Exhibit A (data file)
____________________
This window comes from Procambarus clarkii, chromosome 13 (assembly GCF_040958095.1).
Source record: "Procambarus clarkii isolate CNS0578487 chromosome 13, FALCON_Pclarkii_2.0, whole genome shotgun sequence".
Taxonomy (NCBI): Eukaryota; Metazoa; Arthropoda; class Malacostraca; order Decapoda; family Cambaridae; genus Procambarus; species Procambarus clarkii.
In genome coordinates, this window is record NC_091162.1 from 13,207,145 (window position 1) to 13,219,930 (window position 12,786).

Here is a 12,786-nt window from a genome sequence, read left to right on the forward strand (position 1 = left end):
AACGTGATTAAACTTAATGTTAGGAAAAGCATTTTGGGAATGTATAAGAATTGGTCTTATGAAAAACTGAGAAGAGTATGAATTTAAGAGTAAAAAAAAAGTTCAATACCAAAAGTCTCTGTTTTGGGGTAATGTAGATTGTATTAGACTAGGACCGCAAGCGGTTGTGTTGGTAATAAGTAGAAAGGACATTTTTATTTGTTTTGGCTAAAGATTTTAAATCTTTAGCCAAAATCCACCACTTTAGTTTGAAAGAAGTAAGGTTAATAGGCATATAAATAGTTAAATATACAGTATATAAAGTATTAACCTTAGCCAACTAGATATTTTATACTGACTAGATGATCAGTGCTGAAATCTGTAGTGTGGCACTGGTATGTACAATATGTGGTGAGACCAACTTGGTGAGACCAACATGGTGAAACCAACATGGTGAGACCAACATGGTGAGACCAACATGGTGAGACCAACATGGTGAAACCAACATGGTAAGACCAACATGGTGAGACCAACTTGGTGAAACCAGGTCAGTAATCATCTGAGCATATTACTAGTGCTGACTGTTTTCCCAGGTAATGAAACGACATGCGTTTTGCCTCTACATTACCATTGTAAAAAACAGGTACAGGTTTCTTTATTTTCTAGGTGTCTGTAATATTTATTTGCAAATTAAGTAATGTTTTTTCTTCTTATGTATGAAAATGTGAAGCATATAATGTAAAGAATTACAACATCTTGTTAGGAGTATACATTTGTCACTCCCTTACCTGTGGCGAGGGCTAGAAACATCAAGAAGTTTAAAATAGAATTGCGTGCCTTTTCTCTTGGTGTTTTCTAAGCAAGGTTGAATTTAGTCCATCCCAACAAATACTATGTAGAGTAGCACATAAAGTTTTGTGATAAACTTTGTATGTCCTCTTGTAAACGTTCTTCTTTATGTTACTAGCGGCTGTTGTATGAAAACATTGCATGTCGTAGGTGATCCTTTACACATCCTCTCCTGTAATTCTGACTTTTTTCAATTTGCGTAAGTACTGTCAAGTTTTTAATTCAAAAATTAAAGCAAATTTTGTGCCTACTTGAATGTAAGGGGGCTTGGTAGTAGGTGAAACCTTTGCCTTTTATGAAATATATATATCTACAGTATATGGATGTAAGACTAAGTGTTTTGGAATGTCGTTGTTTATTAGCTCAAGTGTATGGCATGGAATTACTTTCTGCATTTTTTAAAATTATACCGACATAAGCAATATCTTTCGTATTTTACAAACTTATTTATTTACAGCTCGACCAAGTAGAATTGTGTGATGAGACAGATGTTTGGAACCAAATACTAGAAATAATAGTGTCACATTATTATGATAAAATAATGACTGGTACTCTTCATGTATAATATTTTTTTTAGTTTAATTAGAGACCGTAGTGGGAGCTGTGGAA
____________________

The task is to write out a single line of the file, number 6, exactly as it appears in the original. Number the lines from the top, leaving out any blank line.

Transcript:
AACGTGATTAAACTTAATGTTAGGAAAAGCATTTTGGGAATGTATAAGAATTGGTCTTATGAAAAACTGAGAAGAGTATGAATTTAAGAGTAAAAAAAAAGTTCAATACCAAAAGTCTCTGTTTTGGGGTAATGTAGATTGTATTAGACTAGGACCGCAAGCGGTTGTGTTGGTAATAAGTAGAAAGGACATTTTTATTTGTTTTGGCTAAAGATTTTAAATCTTTAGCCAAAATCCACCACTTTAGTTTGAAAGAAGTAAGGTTAATAGGCATATAAATAGTTAAATATACAGTATATAAAGTATTAACCTTAGCCAACTAGATATTTTATACTGACTAGATGATCAGTGCTGAAATCTGTAGTGTGGCACTGGTATGTACAATATGTGGTGAGACCAACTTGGTGAGACCAACATGGTGAAACCAACATGGTGAGACCAACATGGTGAGACCAACATGGTGAGACCAACATGGTGAAACCAACATGGTAAGACCAACATGGTGAGACCAACTTGGTGAAACCAGGTCAGTAATCATCTGAGCATATTACTAGTGCTGACTGTTTTCCCAGGTAATGAAACGACATGCGTTTTGCCTCTACATTACCATTGTAAAAAACAGGTACAGGTTTCTTTATTTTCTAGGTGTCTGTAATATTTATTTGCAAATTAAGTAATGTTTTTTCTTCTTATGTATGAAAATGTGAAGCATATAATGTAAAGAATTACAACATCTTGTTAGGAGTATACATTTGTCACTCCCTTACCTGTGGCGAGGGCTAGAAACATCAAGAAGTTTAAAATAGAATTGCGTGCCTTTTCTCTTGGTGTTTTCTAAGCAAGGTTGAATTTAGTCCATCCCAACAAATACTATGTAGAGTAGCACATAAAGTTTTGTGATAAACTTTGTATGTCCTCTTGTAAACGTTCTTCTTTATGTTACTAGCGGCTGTTGTATGAAAACATTGCATGTCGTAGGTGATCCTTTACACATCCTCTCCTGTAATTCTGACTTTTTTCAATTTGCGTAAGTACTGTCAAGTTTTTAATTCAAAAATTAAAGCAAATTTTGTGCCTACTTGAATGTAAGGGGGCTTGGTAGTAGGTGAAACCTTTGCCTTTTATGAAATATATATATCTACAGTATATGGATGTAAGACTAAGTGTTTTGGAATGTCGTTGTTTATTAGCTCAAGTGTATGGCATGGAATTACTTTCTGCATTTTTTAAAATTATACCGACATAAGCAATATCTTTCGTATTTTACAAACTTATTTATTTACAGCTCGACCAAGTAGAATTGTGTGATGAGACAGATGTTTGGAACCAAATACTAGAAATAATAGTGTCACATTATTATGATAAAATAATGACTGGTACTCTTCATGTATAATATTTTTTTTAGTTTAATTAGAGACCGTAGTGGGAGCTGTGGAA